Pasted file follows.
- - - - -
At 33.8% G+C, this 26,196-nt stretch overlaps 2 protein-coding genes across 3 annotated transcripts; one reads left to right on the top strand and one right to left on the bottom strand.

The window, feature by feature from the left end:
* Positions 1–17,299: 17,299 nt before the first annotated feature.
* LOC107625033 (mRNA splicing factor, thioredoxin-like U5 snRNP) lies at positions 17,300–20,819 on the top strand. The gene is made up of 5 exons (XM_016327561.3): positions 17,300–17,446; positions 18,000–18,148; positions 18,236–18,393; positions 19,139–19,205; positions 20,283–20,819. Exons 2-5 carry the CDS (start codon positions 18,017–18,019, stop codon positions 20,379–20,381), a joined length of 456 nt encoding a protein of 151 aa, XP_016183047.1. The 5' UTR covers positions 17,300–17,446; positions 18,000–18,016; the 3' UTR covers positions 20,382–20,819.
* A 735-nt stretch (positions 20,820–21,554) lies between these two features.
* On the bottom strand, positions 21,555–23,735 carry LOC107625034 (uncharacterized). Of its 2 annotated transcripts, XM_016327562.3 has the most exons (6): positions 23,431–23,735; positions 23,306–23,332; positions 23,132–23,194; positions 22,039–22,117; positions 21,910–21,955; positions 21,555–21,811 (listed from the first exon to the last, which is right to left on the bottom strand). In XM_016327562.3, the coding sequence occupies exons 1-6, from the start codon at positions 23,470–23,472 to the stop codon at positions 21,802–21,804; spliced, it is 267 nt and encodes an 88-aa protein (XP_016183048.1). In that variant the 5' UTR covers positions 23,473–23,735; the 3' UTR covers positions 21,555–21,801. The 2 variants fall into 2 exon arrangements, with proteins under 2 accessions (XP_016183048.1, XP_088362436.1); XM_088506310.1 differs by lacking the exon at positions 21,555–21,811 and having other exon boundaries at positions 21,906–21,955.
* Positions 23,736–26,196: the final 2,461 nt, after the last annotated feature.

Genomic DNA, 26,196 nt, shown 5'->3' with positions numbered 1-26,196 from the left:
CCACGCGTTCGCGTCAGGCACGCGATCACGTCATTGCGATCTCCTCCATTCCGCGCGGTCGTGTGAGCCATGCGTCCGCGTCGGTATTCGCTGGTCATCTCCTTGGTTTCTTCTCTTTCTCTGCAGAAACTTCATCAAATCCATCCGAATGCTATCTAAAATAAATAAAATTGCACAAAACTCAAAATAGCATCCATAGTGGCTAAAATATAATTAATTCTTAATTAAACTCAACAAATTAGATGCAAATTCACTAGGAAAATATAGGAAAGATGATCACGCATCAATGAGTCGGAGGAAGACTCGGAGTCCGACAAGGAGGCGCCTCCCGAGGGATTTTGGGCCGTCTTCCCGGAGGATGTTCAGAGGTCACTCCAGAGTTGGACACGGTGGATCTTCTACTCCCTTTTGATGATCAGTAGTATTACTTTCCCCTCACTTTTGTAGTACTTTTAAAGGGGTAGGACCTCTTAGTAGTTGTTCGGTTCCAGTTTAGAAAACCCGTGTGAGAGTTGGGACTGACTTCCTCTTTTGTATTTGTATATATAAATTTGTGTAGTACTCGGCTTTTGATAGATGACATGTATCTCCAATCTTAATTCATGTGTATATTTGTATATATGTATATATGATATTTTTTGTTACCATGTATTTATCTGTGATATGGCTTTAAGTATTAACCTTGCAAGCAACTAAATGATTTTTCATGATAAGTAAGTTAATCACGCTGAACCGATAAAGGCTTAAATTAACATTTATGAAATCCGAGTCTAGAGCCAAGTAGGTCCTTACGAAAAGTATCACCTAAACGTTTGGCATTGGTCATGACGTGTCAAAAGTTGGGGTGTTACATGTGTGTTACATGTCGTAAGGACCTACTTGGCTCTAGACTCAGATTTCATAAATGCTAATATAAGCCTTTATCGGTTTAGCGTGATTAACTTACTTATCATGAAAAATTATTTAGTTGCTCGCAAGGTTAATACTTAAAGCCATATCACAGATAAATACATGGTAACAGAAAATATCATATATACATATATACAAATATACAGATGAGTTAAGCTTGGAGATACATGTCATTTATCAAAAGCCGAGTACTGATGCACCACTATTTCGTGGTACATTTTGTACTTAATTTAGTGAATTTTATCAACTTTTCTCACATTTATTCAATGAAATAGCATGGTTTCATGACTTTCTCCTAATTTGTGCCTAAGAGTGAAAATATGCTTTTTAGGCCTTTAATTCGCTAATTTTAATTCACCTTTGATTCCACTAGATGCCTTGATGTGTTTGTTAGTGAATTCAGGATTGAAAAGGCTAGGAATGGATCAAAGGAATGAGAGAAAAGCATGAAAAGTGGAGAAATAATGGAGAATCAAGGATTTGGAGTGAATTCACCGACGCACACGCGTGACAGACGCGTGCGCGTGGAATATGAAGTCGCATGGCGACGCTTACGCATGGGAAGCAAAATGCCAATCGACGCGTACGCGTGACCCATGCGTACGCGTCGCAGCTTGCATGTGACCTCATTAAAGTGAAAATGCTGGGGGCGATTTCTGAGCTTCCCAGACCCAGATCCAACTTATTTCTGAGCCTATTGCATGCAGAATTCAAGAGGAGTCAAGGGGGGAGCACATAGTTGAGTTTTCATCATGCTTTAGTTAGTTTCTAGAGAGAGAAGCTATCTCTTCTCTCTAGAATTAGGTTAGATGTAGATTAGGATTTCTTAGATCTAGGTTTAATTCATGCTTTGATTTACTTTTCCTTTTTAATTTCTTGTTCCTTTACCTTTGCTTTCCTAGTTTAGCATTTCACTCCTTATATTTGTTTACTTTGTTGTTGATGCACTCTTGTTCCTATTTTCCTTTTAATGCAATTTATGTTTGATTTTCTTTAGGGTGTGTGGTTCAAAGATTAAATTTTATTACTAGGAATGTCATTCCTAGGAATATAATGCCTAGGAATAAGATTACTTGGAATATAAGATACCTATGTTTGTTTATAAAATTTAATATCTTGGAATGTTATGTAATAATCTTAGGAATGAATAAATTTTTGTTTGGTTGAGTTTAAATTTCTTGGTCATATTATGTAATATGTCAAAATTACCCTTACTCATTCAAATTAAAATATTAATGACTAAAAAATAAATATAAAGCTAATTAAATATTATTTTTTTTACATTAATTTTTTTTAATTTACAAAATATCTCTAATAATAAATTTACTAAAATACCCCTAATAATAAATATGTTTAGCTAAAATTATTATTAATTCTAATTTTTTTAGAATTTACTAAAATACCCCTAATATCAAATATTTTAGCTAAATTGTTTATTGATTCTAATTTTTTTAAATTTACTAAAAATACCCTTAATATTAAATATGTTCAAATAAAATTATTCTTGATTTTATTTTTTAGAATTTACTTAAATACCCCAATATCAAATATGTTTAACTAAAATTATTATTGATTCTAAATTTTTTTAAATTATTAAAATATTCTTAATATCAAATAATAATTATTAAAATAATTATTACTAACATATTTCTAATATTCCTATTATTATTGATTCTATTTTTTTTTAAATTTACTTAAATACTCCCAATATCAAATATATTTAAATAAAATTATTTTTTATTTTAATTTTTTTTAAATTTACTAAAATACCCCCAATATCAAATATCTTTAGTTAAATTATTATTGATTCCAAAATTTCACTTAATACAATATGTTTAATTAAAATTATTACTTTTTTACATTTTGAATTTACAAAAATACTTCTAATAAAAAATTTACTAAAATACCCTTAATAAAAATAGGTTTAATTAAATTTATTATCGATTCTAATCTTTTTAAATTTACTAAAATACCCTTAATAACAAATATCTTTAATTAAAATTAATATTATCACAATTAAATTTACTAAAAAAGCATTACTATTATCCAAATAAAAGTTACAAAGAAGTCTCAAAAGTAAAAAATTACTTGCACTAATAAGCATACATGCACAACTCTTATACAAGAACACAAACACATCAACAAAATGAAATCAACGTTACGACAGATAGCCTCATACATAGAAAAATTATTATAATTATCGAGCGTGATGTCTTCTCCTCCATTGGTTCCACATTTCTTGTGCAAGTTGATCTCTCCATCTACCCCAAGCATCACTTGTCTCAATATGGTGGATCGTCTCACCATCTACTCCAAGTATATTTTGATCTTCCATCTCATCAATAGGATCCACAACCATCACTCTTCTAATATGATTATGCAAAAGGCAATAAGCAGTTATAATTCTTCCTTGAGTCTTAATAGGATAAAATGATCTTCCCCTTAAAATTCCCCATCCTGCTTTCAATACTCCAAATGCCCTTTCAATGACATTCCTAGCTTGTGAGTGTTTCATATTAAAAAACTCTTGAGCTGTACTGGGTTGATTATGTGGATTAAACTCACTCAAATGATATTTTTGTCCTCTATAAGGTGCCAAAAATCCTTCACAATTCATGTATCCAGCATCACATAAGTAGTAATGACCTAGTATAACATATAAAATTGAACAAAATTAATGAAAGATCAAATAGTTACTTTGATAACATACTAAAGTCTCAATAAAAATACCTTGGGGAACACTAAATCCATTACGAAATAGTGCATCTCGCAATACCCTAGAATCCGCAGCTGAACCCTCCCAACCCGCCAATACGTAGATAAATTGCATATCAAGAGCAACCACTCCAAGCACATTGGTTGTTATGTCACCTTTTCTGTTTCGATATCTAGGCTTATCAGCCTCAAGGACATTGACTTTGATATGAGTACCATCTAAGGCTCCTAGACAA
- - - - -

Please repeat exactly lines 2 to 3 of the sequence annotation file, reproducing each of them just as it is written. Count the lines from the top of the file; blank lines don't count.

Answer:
The window, feature by feature from the left end:
* Positions 1–17,299: 17,299 nt before the first annotated feature.